When he spotted a neglected piano during lockdown, a handyman at a centre for young people at risk of homelessness vowed to nurture their passion for music
It was at the end of 2019 that Manwell Wilson started working as a handyman at a homelessness centre for young people in London, run by charity Evolve Housing and Support.
Being a former singer, one of the first things that caught his attention was the interest that the young adults had in music. “I noticed whenever I walked past a person’s room there was music playing. Some of the guys were rapping, others were singing but someone was always doing something musical,” says Wilson, who is better known in the centre as Manny.
“Music is such a great medium to help and support people when it comes to mental wellness and I thought this was a great opportunity to do something lifechanging.”
He had spotted a broken and out-of-tune piano in the rec room of the centre in Stockwell, south London. Pushed against a wall, it was largely ignored in favour of the nearby punching bag, pool table and ping-pong table. But it captured his attention and over the next few months, he made it his mission to restore it.
“I bought a tuning kit, taught myself how to tune the piano and fixed the broken parts. I got it to work as best as I could, and it started to attract people,” says Wilson. “Before the pandemic I would sit down and play music on my break. People would join me and ask me questions: it was great to see people wanting to get involved and it started to bring people out of the isolation of their rooms.”
After a while, Wilson decided to buy a secondhand electronic keyboard and brought that to the centre too. More and more of the young people began to flock to the music sessions.
“I started to give lessons to a few individuals and in the next few months people began playing the piano as if they had been playing it for years. They had a real natural talent,” he says.
By the beginning of 2020, the project was set to formally expand with counsellors and other colleagues joining to support those that were interested. Support workers and counsellors saw the impact music was having on these young minds and wanted to develop it.
“A lot of these kids have been through impossible experiences in their life; in some cases, trauma. Having a musical outlet has allowed them to talk about things you wouldn’t believe. They’ve opened up about their life stories and how the music is helping them.”
But in March 2020, things took an unexpected turn when England entered its first national lockdown. The difficult decision was made to put the project on hold and to temporarily close social spaces to limit interactions. Wilson got thinking about a new way to move the project forward. He decided to create a recording studio.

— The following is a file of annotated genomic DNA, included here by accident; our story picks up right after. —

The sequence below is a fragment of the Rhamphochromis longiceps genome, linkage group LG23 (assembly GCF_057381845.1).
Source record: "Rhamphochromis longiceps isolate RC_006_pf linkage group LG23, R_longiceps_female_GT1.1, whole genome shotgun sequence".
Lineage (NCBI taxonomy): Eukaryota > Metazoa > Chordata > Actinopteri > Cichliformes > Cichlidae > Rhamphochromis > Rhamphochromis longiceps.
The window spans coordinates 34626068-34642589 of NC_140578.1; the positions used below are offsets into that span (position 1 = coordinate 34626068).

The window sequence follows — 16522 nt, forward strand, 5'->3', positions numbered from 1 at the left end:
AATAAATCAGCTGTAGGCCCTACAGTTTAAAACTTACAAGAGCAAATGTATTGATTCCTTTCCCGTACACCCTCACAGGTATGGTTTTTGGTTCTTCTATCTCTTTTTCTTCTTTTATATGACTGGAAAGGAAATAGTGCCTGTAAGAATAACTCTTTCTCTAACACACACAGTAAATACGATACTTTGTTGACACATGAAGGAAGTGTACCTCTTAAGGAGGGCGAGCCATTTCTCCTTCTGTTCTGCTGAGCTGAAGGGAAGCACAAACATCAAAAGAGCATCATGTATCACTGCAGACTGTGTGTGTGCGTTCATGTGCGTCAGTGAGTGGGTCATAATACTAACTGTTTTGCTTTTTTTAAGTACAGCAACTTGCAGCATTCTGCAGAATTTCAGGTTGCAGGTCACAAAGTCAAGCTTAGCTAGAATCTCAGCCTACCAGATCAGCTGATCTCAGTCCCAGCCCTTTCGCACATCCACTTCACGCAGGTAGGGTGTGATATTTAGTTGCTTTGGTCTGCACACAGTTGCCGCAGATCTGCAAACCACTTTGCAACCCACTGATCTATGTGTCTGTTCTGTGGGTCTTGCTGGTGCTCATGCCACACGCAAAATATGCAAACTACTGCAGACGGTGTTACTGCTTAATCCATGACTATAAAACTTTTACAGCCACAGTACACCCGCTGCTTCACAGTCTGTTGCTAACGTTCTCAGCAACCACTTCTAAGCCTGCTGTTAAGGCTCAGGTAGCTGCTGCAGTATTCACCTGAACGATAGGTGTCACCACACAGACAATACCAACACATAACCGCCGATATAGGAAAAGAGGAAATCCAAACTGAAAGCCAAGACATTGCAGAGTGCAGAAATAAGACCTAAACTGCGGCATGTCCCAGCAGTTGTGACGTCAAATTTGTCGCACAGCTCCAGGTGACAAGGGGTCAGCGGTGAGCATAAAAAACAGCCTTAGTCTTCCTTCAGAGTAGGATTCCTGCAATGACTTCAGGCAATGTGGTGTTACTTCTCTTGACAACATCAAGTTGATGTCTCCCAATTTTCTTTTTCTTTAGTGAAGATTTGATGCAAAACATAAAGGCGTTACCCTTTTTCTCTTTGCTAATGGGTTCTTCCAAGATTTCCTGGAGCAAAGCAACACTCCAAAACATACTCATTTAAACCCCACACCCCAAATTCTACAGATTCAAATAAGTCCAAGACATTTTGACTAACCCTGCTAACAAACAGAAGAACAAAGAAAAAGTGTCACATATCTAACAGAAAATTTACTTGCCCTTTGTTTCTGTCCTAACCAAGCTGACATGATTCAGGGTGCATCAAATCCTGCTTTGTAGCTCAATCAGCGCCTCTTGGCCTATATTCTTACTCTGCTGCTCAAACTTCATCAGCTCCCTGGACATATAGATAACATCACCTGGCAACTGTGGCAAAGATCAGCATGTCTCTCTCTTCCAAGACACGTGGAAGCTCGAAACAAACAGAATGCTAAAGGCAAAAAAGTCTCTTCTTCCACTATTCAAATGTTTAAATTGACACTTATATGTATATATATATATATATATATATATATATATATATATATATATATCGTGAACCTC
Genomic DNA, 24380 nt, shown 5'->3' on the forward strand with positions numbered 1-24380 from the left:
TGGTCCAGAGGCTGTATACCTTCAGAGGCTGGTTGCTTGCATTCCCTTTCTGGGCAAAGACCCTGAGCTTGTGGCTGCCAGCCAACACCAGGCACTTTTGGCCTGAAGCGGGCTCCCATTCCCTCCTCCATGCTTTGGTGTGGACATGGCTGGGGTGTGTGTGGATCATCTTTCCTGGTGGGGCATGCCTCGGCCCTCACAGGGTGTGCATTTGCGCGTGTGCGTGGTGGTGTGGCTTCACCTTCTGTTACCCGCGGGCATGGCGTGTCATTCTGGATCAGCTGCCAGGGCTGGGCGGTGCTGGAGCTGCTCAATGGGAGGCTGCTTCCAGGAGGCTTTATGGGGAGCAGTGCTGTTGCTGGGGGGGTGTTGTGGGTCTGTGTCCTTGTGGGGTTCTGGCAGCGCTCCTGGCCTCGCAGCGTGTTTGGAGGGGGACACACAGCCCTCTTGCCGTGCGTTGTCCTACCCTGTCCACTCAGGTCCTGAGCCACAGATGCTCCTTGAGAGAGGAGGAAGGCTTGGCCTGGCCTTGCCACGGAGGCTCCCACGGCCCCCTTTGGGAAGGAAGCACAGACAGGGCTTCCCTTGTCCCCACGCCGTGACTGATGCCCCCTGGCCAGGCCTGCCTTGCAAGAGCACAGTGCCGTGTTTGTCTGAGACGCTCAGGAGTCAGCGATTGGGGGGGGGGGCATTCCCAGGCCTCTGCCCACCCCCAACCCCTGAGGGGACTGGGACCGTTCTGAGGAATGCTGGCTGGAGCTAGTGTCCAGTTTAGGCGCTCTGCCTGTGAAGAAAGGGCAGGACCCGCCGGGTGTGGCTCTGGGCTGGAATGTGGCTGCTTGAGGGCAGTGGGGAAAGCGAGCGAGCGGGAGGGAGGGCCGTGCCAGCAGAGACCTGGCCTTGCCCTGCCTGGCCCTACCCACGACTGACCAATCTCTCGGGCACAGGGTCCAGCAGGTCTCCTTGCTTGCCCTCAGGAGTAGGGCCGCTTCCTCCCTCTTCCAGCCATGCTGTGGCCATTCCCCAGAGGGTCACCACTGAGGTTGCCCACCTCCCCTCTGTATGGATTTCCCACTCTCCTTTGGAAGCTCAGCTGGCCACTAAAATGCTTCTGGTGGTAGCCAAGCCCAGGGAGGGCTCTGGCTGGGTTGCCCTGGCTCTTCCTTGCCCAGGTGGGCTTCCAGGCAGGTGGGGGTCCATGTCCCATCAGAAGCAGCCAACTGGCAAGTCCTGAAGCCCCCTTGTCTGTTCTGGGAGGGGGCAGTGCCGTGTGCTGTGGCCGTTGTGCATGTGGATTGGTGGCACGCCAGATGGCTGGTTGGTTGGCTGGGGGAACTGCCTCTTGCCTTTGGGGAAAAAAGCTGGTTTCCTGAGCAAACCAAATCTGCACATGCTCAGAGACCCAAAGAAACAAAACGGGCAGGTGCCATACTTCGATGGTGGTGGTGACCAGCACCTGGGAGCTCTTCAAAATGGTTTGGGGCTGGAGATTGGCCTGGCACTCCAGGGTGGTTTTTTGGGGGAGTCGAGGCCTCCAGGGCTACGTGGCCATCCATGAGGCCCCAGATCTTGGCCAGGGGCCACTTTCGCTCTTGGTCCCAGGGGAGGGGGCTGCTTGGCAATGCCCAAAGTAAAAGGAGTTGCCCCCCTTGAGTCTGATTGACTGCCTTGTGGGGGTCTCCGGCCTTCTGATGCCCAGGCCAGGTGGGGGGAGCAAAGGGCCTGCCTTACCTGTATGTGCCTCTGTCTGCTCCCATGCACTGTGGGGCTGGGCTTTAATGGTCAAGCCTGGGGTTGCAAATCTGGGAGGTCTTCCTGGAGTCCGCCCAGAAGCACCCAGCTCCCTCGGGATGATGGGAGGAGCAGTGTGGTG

“We only had a few pieces of equipment in the beginning: an electronic keyboard, electronic drum kit and a few amps, but I knew we needed more for when lockdown ended. I envisioned a shared space, where people could come and express their creativity together, but for that we needed a better space. We had been using a portion of the rec room, but we needed a specific place that was free from interruptions and that we could soundproof.”
In the end, space was found in a staff room. Now Wilson and his colleague Glen plan to make the room fully soundproofed. “What I am most excited for is the young people decorating the room and making it their own, when it is safe to do so. I want it to feel like they’re at home when they enter the studio. I want them to get involved with every aspect of it, so they feel like it belongs to them.”
I bought a tuning kit and taught myself how to tune the piano. I got it to work as best as I could, and it started to attract people
During the third lockdown, he and the young people have kept in touch to design and plan the studio layout. The next hurdle is sourcing equipment.
“We don’t have any laptops, audio interfaces, mics, guitars or midi controllers,” says Wilson. There are people here who have their own YouTube channels, Soundcloud accounts and music videos and I want to get the studio in as best a shape as it can be, so I can support these young people with their future musical careers. That’s the vision. It’s important for them to have hope.”
Anyone interested in donating instruments and equipment, or in helping to fund the project can email organisers on email@example.com
Main image: Oleg Ivanov